We talk a lot about feelings. Trying to identify what a character in a book is feeling and then identifying why we are making that guess, pretending to express different feelings (happy, sad, surprised, scared). I see this as hopefully building the beginnings of emotional literacy for Magpie. I work with adults who sometimes can't identify their feelings in words, can't observe the physical manifestations, thoughts, and behavioral urges associated with various emotions to figure out how they are feeling or why they act the way they do, which I think makes life much harder. I figure the more Magpie can know her own emotions and become a skilled observer in noticing those of others, the better off she will be. And it seems like she's getting it. She often points out characters now and talks about their feelings. And the other day, she looked at me and said, "Mommy, are you sad or mad?" Taking me completely by surprise. I was rushing to accomplish something in the evening and realized I had a furrowed brow. Funny to have my little girl now be able to let me know she's noticing my emotional state (and help me then to correct it in the moment!).

She is able to count to 11 in English (then skips to 40 for some reason) and to 20 in Spanish, but if she's counting objects or pictures she's only able to get to four or five before getting confused. She still seems to not know ANY colors, but she knows enough to name a color (confidently). So if you ask her to what color something is, she will (confidently) tell you a color name that isn't even close. Not sure when that will sort itself out, but I'm sure we'll get there before she reaches adulthood.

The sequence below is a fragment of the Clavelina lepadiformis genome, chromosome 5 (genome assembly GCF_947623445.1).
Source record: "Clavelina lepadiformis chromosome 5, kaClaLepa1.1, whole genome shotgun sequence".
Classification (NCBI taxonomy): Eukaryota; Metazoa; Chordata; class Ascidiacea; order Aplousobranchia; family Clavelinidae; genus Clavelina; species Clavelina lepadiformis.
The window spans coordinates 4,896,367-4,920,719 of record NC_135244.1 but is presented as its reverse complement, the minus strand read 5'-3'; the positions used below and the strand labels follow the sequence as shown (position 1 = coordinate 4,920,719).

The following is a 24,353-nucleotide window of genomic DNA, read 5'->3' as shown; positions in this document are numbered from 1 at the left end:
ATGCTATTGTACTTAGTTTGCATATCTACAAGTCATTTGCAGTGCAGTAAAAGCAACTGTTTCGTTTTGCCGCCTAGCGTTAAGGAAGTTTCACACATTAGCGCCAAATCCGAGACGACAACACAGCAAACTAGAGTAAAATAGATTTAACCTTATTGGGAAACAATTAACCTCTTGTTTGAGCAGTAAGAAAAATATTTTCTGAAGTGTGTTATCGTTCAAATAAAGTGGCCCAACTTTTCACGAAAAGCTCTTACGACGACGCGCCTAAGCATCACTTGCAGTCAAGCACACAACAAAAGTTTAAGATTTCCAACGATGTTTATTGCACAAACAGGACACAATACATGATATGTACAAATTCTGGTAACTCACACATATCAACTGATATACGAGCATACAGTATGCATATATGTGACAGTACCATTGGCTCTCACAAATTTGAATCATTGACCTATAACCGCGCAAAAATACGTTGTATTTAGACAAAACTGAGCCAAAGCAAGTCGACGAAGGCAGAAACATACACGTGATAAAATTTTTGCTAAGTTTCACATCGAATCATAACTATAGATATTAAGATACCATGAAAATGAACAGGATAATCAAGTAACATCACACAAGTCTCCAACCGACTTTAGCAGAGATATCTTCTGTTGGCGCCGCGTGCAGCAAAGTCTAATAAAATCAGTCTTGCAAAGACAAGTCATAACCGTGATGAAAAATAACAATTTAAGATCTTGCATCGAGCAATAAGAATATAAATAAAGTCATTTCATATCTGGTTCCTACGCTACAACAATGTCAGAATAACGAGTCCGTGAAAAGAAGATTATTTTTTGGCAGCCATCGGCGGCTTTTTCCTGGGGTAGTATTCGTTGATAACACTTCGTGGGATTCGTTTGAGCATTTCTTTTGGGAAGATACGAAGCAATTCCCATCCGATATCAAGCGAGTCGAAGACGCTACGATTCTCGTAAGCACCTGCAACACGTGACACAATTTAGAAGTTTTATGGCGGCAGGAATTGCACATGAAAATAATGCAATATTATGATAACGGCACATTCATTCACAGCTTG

She is very independent and wants to try to dress herself, undress herself, and generally navigate her way in the world  herself. Magpie remains super active, always always always on the go. She doesn't like to sit in the stroller. Or really to walk for that matter. "I run!" she tends to say, exuberantly.And even when sitting she is often tapping her foot or playing with her fingers. I can catch her for a quick hug and then she's off again to the next thing. If only I had her energy.